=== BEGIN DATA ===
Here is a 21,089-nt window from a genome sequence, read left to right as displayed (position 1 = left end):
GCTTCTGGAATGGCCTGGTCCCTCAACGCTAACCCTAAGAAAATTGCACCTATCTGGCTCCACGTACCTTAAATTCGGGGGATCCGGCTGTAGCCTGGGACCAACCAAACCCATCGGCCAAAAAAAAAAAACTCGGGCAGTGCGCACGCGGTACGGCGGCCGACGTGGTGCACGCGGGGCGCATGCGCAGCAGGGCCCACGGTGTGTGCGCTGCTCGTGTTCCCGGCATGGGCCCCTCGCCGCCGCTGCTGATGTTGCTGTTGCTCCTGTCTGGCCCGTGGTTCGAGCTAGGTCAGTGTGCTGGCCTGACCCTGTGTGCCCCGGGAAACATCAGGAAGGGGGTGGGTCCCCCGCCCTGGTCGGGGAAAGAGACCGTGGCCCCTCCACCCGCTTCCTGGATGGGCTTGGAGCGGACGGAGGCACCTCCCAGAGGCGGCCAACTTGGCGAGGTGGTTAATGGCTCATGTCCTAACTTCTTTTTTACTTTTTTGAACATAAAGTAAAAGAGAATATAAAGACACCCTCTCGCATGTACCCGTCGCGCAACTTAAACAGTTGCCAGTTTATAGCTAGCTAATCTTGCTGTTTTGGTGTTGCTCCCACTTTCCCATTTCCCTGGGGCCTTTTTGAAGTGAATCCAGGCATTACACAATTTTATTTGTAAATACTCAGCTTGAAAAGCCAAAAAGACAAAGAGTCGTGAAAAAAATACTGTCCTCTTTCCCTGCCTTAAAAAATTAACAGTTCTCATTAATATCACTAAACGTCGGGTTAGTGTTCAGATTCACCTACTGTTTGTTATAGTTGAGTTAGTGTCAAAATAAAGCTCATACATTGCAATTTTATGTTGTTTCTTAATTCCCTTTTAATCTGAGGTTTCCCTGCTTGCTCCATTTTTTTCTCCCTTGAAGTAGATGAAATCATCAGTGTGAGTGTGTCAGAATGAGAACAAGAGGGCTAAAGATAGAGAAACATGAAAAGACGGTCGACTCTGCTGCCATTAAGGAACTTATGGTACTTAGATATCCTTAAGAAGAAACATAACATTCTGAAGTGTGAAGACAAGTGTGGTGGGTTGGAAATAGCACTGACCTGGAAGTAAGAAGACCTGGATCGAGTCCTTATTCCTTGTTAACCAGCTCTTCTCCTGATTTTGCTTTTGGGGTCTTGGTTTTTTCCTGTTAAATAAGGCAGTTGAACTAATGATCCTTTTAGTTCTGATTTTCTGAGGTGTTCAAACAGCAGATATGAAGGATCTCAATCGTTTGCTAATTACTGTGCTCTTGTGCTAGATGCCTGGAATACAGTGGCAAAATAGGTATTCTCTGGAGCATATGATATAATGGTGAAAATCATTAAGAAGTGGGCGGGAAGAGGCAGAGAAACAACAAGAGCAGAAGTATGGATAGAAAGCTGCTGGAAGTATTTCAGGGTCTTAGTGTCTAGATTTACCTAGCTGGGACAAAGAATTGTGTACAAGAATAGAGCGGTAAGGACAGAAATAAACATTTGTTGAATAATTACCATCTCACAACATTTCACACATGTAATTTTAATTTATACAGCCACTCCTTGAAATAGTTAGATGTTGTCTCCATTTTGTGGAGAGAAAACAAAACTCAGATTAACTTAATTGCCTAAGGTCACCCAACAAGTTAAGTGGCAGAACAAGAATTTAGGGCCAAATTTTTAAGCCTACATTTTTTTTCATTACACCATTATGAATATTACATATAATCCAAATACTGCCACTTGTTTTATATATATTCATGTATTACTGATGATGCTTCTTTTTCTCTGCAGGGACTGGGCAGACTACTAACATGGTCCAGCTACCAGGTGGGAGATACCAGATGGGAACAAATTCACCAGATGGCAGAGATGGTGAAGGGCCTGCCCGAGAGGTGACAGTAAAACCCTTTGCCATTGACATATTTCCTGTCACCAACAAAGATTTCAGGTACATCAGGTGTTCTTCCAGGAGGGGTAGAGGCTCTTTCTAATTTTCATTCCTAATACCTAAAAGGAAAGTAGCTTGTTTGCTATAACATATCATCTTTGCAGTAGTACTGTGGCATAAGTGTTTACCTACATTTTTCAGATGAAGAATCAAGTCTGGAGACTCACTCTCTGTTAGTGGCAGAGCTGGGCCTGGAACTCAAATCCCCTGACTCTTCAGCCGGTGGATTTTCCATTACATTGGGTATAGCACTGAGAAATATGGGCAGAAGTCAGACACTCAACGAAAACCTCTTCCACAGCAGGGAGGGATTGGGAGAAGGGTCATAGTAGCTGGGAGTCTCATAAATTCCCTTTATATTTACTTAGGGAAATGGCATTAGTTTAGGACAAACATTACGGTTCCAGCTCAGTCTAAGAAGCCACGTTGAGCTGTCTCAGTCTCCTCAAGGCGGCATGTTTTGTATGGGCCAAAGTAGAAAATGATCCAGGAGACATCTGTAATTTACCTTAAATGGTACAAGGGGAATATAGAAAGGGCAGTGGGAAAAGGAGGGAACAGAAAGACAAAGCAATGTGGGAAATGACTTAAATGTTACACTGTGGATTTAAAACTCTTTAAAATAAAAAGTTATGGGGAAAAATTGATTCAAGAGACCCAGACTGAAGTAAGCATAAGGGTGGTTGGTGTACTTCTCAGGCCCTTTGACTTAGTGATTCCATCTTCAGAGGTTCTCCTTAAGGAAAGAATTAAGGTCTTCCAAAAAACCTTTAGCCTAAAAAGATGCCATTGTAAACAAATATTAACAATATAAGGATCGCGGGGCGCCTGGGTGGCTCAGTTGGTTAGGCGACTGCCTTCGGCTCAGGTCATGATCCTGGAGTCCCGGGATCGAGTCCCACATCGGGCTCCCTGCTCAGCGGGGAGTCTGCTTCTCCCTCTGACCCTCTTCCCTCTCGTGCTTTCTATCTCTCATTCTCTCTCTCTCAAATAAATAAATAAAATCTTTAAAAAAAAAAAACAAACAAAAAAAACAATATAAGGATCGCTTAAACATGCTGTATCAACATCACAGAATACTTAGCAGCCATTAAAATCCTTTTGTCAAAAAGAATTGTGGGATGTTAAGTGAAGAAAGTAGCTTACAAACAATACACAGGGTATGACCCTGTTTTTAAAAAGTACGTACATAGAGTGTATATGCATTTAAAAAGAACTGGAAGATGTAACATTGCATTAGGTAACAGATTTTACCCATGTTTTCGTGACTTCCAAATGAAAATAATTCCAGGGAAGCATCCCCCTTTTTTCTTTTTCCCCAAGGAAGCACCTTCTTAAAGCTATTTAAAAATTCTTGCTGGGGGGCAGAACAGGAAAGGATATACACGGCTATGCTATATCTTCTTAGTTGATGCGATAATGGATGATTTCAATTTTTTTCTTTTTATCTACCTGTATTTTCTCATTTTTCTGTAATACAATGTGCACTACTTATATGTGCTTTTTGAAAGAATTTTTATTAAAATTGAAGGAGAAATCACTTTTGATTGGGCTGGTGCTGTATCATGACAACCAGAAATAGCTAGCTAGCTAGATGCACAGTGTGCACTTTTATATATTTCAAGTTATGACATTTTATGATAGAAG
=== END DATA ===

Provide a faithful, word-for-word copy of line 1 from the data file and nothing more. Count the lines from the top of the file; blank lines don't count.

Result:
Here is a 21,089-nt window from a genome sequence, read left to right as displayed (position 1 = left end):